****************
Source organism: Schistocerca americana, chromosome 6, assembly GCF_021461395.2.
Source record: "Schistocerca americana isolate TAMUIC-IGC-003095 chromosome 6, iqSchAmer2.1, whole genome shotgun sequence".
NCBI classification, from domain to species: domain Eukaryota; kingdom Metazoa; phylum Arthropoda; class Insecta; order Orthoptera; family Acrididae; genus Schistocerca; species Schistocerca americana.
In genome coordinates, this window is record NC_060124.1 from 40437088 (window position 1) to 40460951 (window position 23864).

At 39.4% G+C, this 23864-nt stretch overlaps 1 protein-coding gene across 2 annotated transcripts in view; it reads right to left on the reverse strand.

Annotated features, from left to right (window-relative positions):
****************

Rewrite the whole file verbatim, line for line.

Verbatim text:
Source organism: Schistocerca americana, chromosome 6, assembly GCF_021461395.2.
Source record: "Schistocerca americana isolate TAMUIC-IGC-003095 chromosome 6, iqSchAmer2.1, whole genome shotgun sequence".
NCBI classification, from domain to species: domain Eukaryota; kingdom Metazoa; phylum Arthropoda; class Insecta; order Orthoptera; family Acrididae; genus Schistocerca; species Schistocerca americana.
In genome coordinates, this window is record NC_060124.1 from 40437088 (window position 1) to 40460951 (window position 23864).

At 39.4% G+C, this 23864-nt stretch overlaps 1 protein-coding gene across 2 annotated transcripts in view; it reads right to left on the reverse strand.

Annotated features, from left to right (window-relative positions):